When the back-to-school bell rings, you want to arrive at school with a radiant, acne-free face. Here are a few tips for a vibrant start to the school year!
Is teen acne a rite of passage?
Acne is a very common skin problem that can “mark” adolescence for some people. It affects roughly 90% of the teenage population. While some will occasionally notice a pimple here or there, others will see their faces covered with the typical skin lesions of acne—comedones (blackheads), pimples, papulae, pustules, or cysts.
Over time, acne lesions can cause skin damage that lasts into adulthood, including unsightly scars and marred skin.
A problem that shouldn’t be underestimated
Acne is a health problem that causes stress and suffering for many. Yet, the extent of the problem can sometimes be underestimated by loved ones or, even by sufferers themselves.
Acne-prone skin can have a number of repercussions, including the following:
- excessive shyness or worrying
- low self-esteem
- relationship difficulties
- anxiety or depression
A few effective measures against acne
Here are a few steps to take on a daily basis to care for acne-prone skin or to prevent acne.
Wash your skin
Wash your skin twice a day (morning and night), using warm water and a mild, fragrance-free cleanser suited to your skin type. Avoid using conventional soap, which promotes acne. Regular cleansing helps remove excess oil from the skin’s surface. Ask your pharmacist or cosmetician to recommend a cleanser.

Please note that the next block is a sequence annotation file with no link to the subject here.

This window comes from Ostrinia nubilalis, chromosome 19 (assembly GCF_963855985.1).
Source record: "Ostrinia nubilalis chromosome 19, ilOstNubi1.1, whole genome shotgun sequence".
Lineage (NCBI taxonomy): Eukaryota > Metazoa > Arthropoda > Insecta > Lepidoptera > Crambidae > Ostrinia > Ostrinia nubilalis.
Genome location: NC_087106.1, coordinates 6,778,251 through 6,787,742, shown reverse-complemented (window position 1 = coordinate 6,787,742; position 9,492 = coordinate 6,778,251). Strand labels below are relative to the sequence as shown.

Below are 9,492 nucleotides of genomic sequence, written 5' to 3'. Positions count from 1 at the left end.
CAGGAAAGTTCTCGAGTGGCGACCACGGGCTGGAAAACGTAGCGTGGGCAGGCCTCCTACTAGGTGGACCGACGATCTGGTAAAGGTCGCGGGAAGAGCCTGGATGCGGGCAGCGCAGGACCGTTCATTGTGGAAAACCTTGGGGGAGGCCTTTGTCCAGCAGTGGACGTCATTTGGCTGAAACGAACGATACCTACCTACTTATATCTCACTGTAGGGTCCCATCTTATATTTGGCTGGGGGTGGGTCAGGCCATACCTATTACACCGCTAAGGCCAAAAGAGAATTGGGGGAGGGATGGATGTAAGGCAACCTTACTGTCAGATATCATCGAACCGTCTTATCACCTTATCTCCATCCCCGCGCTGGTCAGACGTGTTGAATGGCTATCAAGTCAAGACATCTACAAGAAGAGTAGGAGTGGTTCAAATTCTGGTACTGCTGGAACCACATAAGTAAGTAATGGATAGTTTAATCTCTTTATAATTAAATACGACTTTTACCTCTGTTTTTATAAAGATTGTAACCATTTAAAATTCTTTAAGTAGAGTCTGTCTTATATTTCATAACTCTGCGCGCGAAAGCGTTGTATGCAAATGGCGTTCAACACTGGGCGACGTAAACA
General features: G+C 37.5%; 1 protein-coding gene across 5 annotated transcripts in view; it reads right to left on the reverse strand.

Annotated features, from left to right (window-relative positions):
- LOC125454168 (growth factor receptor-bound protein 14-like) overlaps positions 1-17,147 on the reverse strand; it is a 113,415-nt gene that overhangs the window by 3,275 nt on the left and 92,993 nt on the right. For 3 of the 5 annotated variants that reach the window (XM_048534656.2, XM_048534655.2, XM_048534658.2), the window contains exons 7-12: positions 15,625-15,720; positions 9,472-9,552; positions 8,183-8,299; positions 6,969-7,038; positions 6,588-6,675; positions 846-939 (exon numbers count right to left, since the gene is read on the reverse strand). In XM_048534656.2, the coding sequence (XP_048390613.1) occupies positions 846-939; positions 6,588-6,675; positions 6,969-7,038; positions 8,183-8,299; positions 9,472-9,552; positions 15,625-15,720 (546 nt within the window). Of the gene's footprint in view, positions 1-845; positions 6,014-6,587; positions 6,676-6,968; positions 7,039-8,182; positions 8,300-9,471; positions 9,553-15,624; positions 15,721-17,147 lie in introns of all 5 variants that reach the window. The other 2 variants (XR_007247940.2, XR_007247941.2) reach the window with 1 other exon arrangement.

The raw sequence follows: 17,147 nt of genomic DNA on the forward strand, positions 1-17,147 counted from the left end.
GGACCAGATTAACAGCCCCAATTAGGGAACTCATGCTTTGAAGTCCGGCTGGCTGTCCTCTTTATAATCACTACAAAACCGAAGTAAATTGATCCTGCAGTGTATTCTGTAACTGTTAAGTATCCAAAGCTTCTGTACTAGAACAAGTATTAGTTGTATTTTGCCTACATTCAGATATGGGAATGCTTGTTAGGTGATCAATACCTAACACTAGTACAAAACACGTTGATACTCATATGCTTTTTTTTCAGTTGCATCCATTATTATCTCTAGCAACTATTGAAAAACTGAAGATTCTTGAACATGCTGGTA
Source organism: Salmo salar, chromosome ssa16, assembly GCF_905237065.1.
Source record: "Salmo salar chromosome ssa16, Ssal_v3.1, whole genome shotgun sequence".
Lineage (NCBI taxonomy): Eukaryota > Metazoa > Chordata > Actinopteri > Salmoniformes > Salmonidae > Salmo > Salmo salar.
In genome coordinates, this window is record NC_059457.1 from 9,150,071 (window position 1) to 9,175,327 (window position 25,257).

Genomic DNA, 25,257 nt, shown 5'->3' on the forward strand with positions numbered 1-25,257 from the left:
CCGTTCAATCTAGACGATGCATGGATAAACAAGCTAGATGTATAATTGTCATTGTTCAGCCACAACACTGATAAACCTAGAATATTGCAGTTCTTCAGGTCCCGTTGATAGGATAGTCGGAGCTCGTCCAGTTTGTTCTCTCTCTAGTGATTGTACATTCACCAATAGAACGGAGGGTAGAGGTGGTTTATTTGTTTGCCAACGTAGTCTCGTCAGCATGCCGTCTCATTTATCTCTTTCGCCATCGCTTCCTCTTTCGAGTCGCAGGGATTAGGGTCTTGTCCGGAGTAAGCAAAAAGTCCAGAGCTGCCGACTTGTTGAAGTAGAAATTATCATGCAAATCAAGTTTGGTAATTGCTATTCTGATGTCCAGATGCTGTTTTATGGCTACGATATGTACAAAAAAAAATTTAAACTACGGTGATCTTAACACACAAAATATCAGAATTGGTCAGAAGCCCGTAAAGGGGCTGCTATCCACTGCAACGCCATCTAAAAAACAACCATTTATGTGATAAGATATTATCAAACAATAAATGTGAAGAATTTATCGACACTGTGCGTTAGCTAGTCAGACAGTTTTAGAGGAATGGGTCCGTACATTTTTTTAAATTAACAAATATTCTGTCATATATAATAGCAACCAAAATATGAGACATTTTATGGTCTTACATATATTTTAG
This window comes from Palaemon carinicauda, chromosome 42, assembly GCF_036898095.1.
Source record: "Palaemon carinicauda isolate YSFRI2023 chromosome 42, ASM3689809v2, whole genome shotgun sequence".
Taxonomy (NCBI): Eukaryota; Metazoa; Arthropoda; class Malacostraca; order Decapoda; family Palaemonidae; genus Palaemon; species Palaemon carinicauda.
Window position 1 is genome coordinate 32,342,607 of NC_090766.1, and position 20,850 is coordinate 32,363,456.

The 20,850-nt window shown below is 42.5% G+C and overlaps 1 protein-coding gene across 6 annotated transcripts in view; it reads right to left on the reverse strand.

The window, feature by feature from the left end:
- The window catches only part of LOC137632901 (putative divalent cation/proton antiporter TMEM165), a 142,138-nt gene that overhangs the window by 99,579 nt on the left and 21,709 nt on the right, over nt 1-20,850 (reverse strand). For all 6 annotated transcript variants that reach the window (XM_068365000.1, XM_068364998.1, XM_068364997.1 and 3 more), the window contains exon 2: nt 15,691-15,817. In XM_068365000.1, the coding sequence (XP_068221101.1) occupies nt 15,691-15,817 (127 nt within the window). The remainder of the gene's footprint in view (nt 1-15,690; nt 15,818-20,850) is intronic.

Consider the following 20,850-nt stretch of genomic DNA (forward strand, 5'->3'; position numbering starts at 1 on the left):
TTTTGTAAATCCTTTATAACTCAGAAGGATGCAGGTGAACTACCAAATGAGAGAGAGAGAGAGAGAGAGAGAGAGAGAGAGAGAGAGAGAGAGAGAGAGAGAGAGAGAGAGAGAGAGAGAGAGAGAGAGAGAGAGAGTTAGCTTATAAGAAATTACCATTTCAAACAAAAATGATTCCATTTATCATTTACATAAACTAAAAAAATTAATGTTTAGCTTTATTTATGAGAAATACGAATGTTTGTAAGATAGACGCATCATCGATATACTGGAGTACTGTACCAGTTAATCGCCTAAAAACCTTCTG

Avoid rubbing your skin
Avoid rubbing your skin when cleansing. Lather the product on the entire face, rinse thoroughly, and gently pat the skin dry with a towel.
Moisturize your skin
Daily use of a moisturizer helps prevent and control acne. Use a quality, non-comedogenic product for oily skin. Dehydrated skin increases sebum production, making acne worse.
Protect your skin from the sun
Many people are unaware that excessive exposure to the sun or a simple lack of sun protection can exacerbate acne. This is why it is important to protect the skin as much as possible with measures such as staying in the shade, wearing a hat or cap, and avoiding exposure when the sun is at its hottest (e.g., between 10:00 a.m. and 4:00 p.m.).
The best way to protect yourself is to apply a quality sunscreen before each exposure to the sun that is effective, and well-suited to your skin type. Daily use of sunscreen is advised during the summer months. The following text: “What should you look for in a sunscreen?” can help you make the right choice.
Choose and manage your products
Apply makeup sparingly, and use non-comedogenic, oil-free products. Ask your cosmetician for advice when selecting your cosmetics.
Choose alcohol-free aftershave products to avoid drying out your skin.
When dealing with acne, it’s best not to wait until it goes away on its own. Tackling the problem head on can bring positive short-term results and, above all, prevent complications. Too many people let their acne problem slide and later regret not taking care of it sooner.
There are a wide range of therapeutic game-plans. Both prescription and non-prescription beauty products and medications are available. In cases of mild acne, over-the-counter products such as those containing benzoyl peroxide or salicylic acid can be used.
Regular use over several weeks may be necessary before results are observed, so patience is key. Ask your pharmacist to recommend the product best suited to your skin and your needs.
In some cases, acne treatment requires a visit to a family doctor or dermatologist—healthcare professionals who can prescribe medication.
Take steps to ensure that acne isn’t your main concern at the start of the school year. Speak to your pharmacist for additional information about acne and its treatment.